• Youth are economically active: Many believe that youth who are not formally employed are inactive or engaged in unproductive activities. However, research indicates that most young people ages 14-25 in developing countries, no matter the location, are economically active. Most youth contribute to household income “through work in the informal sector, in house¬hold-based enterprises, or in family-based farm¬ing, fishing and petty trading activities.”[3] Thus, by increasing access to appropriate financial services, youth may be able to reach their full economic potential.
  • Youth borrow money: Youth may need access to credit to start a business, build a home, or pay for school fees as they enter various transition phases. In Uganda, for example, Equity Bank and Banyan Global provide youth with access to credit to help students pay term fees, which are one of the key barriers to enrollment for potential nursing students ages 17-24. Camfed, a Zambian NGO, promotes development of young women through mentoring, loans and grants so that they are able to build houses, engage in farming, or run small businesses. Twenty percent of their youth clients use profits made from their businesses to further their own education.[4] Thus, not only is it important for youth to have access to credit, it is also critical to design credit products tailored to their critical life transitions (i.e. entering the workforce, moving into higher education, getting married, etc.).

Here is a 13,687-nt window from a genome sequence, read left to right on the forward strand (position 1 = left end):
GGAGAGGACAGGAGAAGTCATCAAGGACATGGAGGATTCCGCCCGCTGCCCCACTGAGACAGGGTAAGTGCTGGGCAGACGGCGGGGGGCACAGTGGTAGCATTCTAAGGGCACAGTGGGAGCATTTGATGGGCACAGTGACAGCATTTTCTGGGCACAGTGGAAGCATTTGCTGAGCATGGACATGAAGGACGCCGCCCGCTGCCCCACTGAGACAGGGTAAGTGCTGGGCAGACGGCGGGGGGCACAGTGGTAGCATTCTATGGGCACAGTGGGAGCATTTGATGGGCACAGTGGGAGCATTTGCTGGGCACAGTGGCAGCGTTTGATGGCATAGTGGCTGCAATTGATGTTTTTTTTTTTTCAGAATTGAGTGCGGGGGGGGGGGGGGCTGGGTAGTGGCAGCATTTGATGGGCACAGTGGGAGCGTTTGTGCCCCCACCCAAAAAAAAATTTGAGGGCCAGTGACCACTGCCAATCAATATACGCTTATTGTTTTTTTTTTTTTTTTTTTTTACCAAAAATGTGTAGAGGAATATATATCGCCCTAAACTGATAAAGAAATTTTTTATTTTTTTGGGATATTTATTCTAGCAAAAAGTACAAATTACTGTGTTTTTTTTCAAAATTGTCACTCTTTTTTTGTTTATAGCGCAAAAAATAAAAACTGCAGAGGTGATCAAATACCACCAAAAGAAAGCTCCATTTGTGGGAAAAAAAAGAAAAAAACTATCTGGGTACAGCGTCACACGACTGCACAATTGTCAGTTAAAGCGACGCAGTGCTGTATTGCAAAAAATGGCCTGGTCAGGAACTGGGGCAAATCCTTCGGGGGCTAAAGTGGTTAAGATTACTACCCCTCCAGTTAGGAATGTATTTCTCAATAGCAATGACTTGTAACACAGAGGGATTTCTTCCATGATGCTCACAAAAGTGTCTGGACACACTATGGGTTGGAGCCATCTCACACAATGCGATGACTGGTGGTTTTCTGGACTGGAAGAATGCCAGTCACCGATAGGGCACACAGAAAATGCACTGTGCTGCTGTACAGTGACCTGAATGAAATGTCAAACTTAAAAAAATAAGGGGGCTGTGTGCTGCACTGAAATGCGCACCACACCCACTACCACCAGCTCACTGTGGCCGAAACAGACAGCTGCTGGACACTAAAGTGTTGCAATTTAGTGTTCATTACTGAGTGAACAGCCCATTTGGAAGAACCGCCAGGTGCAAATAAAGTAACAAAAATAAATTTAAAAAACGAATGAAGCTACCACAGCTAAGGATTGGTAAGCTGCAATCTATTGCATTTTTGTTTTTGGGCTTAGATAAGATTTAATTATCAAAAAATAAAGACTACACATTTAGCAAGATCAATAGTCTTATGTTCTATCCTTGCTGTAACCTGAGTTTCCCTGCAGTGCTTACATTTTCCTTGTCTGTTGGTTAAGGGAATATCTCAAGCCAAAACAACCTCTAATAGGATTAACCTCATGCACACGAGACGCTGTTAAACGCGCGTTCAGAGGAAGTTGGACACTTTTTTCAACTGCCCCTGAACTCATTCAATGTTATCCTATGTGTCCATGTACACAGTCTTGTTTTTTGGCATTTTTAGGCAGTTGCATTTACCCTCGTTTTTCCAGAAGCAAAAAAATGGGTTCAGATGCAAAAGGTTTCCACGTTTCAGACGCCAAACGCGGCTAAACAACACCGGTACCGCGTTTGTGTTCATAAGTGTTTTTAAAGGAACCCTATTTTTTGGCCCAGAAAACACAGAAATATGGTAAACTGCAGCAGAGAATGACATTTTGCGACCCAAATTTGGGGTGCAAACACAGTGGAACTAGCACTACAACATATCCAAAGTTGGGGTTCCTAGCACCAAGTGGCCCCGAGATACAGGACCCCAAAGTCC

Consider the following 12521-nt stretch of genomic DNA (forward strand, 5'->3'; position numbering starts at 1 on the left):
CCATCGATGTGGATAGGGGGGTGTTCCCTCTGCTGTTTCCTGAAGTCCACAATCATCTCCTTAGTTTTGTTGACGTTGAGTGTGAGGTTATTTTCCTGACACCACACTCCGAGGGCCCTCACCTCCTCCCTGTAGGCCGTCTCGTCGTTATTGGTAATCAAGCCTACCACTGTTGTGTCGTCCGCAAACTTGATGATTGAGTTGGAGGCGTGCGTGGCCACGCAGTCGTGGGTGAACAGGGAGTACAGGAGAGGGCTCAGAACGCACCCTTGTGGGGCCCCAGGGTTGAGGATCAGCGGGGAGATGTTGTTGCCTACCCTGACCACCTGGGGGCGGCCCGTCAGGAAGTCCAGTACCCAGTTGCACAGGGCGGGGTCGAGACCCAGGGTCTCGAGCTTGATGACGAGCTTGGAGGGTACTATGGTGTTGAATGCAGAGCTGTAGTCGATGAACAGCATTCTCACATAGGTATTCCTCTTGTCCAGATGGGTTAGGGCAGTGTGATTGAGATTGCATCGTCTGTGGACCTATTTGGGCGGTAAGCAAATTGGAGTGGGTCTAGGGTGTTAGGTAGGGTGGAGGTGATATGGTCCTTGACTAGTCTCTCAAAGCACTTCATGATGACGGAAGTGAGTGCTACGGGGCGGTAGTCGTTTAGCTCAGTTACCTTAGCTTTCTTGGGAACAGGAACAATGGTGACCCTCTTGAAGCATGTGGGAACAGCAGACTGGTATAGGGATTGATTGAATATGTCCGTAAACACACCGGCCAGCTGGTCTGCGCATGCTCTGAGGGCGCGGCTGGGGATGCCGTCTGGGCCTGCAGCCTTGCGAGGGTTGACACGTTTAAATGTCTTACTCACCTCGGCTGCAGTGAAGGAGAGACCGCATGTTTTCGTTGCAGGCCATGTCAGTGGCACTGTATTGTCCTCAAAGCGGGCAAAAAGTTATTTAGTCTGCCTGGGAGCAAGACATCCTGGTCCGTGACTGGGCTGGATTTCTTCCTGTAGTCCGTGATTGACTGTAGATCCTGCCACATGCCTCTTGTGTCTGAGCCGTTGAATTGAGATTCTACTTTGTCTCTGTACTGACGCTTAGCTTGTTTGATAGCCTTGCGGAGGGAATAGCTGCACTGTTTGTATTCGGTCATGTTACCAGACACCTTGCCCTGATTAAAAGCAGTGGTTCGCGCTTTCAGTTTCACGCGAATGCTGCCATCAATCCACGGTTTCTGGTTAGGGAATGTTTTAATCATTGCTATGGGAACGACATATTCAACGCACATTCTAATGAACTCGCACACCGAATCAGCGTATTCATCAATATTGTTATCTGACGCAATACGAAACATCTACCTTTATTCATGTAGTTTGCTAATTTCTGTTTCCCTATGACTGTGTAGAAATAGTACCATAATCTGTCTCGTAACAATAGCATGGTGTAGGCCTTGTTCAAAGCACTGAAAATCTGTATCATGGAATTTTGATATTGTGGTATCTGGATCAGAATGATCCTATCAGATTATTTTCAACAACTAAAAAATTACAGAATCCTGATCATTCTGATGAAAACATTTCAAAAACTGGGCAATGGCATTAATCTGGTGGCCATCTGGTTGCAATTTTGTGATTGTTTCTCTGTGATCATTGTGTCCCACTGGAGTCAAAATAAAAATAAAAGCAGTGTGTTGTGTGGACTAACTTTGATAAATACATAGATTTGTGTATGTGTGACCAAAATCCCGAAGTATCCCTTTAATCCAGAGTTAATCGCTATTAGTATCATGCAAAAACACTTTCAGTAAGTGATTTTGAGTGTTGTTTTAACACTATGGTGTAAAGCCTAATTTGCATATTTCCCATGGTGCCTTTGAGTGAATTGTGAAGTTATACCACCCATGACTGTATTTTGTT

• Youth need savings: Savings can help youth manage their consumption, emergency, educational, and basic family needs, and can also help them cover the costs of such important life events as marriages and funerals. Experience to date shows that youth save, and research suggests that saving can be even more important than credit, as it promotes positive habits related to planning and goal-setting. In a recent USAID MicroReport, it was reported that youth demand for savings services is similar to what low-income adults want – convenient access, relative security, liquidity in case of emergencies, and a secure place to accumulate larger sums.[5]